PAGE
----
There's a range of tests that helps the employer choosing the right candidate for the job - some work great, some less so. The tests measure different aspects of the candidates, with the intention to identify whoch candidates have the characteristics that makes them the most suitable to perform the tasks of the job, and to function in an optimal way during the conditions offered at the specific work.
Tasks and workplaces obviously differ a lot. At some workplaces, stress resistance is a very valuable characteristic, at others stamina is just as important, and at others the demand for social competence can be the dominating factor.
Roughly, one can divide these kind of tests in three different categories: personality tests, competence tests and aptitude tests.
Personality tests are made to describe the test subject's personality, meaning the inclination to act in a certain way. There is no standardized definition of personality, so the tests can differ quite a lot. Generally, they're built on self-assessment (meaning that the subjects get to answer questions on how they perceive themselves or how they would act in certain situations). The number of test types is large. Among the more well known are the Big Five personality test, DISC and Myers-Briggs.
Aptitude tests are measuring the test subject's ability to reason logically. They evaluate different aspects of the subject's logical thinking, by measuring the ability to think abstract, absorb complex information and uncover and use rules. As with personality tests, there are many types of aptitude tests. Some are supposed to be independent of the test subject's cultural background. SquidFactor prepares you for a wide array of different types of aptitude tests.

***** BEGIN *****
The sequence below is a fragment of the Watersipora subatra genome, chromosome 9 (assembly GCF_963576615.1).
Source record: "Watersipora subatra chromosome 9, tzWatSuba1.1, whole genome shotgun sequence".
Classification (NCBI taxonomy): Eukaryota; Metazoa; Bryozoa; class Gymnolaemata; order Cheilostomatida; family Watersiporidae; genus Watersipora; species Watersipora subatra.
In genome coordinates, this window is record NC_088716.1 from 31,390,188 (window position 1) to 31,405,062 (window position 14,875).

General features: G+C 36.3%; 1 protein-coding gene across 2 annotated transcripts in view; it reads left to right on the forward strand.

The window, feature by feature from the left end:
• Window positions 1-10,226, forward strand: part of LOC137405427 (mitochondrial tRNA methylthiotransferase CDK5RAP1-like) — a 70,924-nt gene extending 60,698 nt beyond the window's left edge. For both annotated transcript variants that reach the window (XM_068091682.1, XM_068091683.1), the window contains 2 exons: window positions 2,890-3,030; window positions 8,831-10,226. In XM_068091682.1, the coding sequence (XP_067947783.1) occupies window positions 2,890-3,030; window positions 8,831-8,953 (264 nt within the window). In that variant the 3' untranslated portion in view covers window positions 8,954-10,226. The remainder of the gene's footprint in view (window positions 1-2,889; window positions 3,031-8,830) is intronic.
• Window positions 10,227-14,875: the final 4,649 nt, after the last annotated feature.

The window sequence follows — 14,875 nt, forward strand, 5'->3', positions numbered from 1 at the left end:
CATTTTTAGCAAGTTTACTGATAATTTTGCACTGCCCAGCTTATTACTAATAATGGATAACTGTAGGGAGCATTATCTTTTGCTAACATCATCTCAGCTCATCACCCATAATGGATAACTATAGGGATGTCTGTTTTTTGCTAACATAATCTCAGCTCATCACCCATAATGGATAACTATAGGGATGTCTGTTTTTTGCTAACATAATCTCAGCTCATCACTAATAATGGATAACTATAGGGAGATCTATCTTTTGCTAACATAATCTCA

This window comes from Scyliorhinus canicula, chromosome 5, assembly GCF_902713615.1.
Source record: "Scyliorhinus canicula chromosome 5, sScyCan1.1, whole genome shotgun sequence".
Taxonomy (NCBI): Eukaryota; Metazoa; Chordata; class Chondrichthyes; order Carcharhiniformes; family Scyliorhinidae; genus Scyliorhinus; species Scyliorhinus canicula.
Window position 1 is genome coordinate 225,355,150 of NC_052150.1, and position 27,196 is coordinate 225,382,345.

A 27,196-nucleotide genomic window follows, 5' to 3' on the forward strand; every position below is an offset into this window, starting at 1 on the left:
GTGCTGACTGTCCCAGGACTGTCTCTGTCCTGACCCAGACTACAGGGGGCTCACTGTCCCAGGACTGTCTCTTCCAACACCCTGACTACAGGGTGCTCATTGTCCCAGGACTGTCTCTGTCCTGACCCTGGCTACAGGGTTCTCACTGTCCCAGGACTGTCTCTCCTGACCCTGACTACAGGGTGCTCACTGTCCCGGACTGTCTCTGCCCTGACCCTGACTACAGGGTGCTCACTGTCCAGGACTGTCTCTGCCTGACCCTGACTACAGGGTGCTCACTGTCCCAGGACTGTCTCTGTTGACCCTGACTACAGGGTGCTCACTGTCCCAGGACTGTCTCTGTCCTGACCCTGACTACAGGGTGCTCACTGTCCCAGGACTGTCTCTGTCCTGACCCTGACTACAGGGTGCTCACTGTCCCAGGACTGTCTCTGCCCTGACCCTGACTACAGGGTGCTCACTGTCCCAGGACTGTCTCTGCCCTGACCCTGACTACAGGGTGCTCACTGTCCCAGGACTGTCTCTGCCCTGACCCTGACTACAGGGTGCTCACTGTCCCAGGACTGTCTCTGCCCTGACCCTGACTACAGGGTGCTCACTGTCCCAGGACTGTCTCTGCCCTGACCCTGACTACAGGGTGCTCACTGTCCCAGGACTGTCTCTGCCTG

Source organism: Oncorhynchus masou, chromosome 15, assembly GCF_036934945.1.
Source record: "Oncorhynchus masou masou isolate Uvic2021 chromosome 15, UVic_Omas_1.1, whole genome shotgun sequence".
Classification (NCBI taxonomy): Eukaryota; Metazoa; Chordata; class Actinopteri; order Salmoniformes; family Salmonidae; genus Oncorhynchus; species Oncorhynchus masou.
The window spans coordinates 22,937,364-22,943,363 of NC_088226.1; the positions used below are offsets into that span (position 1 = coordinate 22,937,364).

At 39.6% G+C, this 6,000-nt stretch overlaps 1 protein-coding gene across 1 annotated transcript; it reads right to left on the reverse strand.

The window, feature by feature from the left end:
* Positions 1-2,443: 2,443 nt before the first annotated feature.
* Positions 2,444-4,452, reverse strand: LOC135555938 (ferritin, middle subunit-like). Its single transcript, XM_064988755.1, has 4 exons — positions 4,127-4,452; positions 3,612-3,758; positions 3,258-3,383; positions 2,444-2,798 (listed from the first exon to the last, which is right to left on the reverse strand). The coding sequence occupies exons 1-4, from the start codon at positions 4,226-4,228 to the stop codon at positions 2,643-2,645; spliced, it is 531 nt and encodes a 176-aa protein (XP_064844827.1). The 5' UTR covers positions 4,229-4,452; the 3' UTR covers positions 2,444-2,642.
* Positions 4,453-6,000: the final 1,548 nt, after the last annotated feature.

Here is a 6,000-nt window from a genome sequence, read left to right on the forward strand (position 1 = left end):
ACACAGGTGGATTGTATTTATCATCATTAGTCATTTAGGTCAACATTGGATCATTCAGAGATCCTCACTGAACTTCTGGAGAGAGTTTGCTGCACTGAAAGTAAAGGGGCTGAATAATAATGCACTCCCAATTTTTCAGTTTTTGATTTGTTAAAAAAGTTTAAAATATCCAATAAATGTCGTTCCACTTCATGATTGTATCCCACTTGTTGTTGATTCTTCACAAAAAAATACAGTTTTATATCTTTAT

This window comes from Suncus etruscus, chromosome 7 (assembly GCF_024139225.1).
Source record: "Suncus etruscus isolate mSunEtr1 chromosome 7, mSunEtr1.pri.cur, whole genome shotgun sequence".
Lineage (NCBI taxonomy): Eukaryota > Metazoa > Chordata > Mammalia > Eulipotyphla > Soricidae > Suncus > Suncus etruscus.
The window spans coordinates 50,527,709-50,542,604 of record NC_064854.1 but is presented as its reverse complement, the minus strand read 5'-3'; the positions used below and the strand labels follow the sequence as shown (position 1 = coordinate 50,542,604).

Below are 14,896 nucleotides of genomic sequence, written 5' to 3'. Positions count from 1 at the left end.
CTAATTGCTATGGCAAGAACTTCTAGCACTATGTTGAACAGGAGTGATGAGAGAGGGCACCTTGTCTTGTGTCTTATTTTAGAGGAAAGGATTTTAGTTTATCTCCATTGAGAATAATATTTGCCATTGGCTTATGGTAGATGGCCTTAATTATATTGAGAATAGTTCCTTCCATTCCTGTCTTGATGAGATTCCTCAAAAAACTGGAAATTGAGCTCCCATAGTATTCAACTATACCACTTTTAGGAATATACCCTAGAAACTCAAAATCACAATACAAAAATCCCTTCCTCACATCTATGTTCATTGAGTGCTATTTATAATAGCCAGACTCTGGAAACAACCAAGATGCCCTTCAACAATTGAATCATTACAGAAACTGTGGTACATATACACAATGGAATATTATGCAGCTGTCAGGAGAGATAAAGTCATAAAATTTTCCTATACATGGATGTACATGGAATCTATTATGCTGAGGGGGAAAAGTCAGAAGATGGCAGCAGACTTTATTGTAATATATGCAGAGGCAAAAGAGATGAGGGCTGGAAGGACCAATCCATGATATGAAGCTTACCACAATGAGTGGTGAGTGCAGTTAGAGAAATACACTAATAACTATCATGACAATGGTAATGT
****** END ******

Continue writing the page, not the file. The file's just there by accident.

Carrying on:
When the employer is looking for specific abilities, one is talking about competence tests. The tests are designed to simulate situations that the subject regularly encounters in the job, such as sorting assignments, mechanical reasoning or programming exercises. Often, the tests are tailormade to the employer's need.
Tests of different kinds are often used together to give the employer a coherent image of the candidate. Sometimes the tests are woven together, so the candidate performs several type of tests in the same session.
The selection process is different in different organisations, and can be run by different princples. Some tests candidates in an early stage to filter out the least appropriate candidates, whilst others test the final group to use the result as a basis for discussions with the candidate - and every thinkable combination in between.